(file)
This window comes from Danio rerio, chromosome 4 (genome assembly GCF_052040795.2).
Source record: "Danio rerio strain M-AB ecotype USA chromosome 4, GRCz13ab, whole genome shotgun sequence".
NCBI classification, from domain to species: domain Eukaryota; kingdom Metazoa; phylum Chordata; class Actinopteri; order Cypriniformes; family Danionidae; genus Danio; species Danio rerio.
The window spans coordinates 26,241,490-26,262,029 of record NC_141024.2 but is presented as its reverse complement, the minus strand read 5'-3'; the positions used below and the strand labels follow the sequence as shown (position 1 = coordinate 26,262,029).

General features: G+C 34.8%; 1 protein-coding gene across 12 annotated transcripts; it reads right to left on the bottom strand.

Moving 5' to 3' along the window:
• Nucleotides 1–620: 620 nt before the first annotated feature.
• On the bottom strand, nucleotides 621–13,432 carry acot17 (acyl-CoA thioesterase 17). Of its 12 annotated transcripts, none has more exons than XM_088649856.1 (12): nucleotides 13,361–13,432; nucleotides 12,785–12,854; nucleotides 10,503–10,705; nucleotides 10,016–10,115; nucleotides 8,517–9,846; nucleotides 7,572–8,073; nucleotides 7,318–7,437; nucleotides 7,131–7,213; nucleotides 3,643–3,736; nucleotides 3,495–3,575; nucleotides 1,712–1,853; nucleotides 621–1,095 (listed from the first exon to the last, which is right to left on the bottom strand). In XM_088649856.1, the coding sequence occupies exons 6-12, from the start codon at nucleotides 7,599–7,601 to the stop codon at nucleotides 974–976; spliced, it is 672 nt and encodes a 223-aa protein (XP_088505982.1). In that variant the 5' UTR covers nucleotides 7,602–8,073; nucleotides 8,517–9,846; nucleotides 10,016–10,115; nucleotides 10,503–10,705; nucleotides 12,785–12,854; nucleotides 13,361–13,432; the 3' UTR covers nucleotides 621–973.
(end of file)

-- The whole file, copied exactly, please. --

This window comes from Danio rerio, chromosome 4 (genome assembly GCF_052040795.2).
Source record: "Danio rerio strain M-AB ecotype USA chromosome 4, GRCz13ab, whole genome shotgun sequence".
NCBI classification, from domain to species: domain Eukaryota; kingdom Metazoa; phylum Chordata; class Actinopteri; order Cypriniformes; family Danionidae; genus Danio; species Danio rerio.
The window spans coordinates 26,241,490-26,262,029 of record NC_141024.2 but is presented as its reverse complement, the minus strand read 5'-3'; the positions used below and the strand labels follow the sequence as shown (position 1 = coordinate 26,262,029).

General features: G+C 34.8%; 1 protein-coding gene across 12 annotated transcripts; it reads right to left on the bottom strand.

Moving 5' to 3' along the window:
• Nucleotides 1–620: 620 nt before the first annotated feature.
• On the bottom strand, nucleotides 621–13,432 carry acot17 (acyl-CoA thioesterase 17). Of its 12 annotated transcripts, none has more exons than XM_088649856.1 (12): nucleotides 13,361–13,432; nucleotides 12,785–12,854; nucleotides 10,503–10,705; nucleotides 10,016–10,115; nucleotides 8,517–9,846; nucleotides 7,572–8,073; nucleotides 7,318–7,437; nucleotides 7,131–7,213; nucleotides 3,643–3,736; nucleotides 3,495–3,575; nucleotides 1,712–1,853; nucleotides 621–1,095 (listed from the first exon to the last, which is right to left on the bottom strand). In XM_088649856.1, the coding sequence occupies exons 6-12, from the start codon at nucleotides 7,599–7,601 to the stop codon at nucleotides 974–976; spliced, it is 672 nt and encodes a 223-aa protein (XP_088505982.1). In that variant the 5' UTR covers nucleotides 7,602–8,073; nucleotides 8,517–9,846; nucleotides 10,016–10,115; nucleotides 10,503–10,705; nucleotides 12,785–12,854; nucleotides 13,361–13,432; the 3' UTR covers nucleotides 621–973.